According to the Survey User Guide, a “casual acquaintance” is someone known to the victim, but who has no romantic, sexual or close friendship with the victim. This relationship type is to be used when none of the other “acquaintance” relationship types (i.e. close friend, neighbour, authority figure, business relationship or criminal relationship) are appropriate. The Homicide Survey’s relationship types are hierarchical; the closer the relationship to the victim, the higher the relationship is on the hierarchy. Further, in cases where multiple relationship types describe the link between accused and victim, only the closest relationship type is selected. For example, if the accused and victim were spouses and also business partners, only the spousal relationship would be reported. If the accused were the uncle of the victim and also her neighbour, only the familial relationship would be reported. In the Homicide Survey, the only relationship type considered more distant than “casual acquaintance” is “stranger.”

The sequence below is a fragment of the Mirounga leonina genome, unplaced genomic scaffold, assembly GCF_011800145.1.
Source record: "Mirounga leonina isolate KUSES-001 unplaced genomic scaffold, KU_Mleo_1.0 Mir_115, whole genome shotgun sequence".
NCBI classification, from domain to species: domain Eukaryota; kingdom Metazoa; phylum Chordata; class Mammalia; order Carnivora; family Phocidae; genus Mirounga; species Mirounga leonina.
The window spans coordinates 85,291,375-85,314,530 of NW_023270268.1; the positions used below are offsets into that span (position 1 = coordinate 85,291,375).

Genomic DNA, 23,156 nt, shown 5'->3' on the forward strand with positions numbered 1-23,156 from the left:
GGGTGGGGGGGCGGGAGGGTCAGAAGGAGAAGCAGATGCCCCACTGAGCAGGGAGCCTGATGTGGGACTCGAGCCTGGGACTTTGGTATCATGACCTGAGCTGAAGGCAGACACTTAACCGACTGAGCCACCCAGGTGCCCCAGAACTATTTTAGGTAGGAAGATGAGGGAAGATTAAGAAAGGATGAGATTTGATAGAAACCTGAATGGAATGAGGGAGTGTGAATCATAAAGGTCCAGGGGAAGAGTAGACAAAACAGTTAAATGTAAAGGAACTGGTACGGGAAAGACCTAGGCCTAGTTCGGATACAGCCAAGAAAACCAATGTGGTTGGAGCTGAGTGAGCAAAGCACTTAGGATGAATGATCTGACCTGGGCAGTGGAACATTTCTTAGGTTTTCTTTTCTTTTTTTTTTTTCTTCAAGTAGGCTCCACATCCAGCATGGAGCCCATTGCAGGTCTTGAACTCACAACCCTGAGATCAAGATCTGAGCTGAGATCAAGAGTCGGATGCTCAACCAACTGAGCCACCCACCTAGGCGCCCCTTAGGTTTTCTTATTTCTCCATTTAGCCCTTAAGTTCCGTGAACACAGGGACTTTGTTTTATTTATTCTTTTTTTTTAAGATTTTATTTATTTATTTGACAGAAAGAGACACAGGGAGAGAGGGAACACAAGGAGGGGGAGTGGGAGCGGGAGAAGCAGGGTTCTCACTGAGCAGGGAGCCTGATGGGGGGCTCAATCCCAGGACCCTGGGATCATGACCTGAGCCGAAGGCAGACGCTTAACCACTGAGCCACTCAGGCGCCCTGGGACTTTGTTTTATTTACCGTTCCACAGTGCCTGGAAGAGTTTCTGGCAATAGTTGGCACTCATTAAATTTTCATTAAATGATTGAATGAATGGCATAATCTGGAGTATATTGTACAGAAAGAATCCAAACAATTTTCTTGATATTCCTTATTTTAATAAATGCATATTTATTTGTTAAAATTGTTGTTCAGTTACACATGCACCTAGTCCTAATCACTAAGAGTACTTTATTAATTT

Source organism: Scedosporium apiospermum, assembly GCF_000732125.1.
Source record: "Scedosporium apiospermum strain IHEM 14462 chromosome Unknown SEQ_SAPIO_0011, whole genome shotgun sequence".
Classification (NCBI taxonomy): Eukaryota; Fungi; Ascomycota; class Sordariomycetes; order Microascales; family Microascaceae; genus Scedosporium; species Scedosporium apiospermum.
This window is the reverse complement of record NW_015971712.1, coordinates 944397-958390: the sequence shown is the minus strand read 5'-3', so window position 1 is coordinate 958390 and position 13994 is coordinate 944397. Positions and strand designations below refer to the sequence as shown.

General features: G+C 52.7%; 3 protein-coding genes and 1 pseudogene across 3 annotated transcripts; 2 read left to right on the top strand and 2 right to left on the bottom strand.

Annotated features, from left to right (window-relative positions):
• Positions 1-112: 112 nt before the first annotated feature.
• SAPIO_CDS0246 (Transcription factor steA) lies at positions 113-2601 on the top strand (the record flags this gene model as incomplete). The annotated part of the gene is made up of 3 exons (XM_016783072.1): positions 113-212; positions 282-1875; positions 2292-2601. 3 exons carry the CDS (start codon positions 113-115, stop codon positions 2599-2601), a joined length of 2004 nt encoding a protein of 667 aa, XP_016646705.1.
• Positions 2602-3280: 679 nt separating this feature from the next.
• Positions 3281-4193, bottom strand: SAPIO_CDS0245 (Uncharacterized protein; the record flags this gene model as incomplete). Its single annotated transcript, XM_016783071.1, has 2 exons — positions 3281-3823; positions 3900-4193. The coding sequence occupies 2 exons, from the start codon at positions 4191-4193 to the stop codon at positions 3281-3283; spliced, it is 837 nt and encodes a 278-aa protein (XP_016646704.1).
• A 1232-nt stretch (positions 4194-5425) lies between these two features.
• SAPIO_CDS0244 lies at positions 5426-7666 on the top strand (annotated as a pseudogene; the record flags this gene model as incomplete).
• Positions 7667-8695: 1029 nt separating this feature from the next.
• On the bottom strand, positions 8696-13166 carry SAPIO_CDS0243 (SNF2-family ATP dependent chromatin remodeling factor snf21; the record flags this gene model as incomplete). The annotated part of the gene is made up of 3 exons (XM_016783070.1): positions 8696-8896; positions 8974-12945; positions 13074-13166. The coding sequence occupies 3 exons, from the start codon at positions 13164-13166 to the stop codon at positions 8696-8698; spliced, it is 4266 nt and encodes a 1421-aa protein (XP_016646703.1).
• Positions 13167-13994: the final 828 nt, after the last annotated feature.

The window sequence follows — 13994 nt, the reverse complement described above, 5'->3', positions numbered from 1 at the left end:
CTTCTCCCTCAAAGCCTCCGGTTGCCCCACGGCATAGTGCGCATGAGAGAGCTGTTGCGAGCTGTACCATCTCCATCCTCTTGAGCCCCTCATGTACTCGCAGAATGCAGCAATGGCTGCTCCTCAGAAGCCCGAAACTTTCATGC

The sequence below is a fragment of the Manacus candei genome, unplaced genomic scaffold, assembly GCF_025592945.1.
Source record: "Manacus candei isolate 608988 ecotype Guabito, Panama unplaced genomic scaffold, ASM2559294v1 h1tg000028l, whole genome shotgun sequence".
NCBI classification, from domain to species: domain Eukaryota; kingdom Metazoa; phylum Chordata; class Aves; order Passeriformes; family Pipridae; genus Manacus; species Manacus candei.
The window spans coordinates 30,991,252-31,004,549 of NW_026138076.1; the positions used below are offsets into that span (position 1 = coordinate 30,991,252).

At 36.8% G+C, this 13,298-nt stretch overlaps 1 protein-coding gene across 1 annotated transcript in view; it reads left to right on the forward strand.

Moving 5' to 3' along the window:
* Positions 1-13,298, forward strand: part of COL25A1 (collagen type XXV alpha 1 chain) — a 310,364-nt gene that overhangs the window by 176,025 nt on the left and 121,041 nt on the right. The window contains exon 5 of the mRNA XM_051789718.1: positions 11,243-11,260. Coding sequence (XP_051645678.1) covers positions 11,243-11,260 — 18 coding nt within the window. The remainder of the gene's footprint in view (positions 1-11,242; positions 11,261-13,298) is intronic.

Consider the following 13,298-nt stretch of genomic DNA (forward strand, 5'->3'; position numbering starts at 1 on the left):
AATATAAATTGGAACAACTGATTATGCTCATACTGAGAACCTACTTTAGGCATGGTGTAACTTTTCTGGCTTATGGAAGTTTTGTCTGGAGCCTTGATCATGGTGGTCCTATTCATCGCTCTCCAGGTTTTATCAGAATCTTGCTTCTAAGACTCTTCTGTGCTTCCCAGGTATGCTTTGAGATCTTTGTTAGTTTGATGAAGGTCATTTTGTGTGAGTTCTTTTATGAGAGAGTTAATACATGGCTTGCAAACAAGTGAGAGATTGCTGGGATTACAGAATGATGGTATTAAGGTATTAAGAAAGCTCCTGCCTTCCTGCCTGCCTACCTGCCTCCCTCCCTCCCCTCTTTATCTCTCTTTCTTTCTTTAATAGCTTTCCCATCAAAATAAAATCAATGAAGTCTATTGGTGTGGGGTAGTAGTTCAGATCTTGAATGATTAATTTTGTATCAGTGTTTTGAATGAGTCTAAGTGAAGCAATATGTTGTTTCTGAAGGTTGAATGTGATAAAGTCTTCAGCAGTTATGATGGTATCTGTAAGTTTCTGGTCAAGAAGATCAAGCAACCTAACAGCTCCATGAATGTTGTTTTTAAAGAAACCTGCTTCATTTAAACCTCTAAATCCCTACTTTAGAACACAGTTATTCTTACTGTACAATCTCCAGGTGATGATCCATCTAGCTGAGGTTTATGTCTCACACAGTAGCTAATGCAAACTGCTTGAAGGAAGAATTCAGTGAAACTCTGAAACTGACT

The Homicide Survey features separate questionnaires focused on the homicide incident, the accused and the victim. In some cases, there are multiple accused and victim questionnaires for a single incident questionnaire. The victim questionnaire collects the relationship between victim and the closest accused person.Footnote 13 The incident questionnaire includes a free-text “narrative” section: a summary provided by the investigative officer of the circumstances leading up to and surrounding the homicide incident. The officer determines how much detail to include in the narrative; the intent is to summarize relevant information about the incident, victim and accused.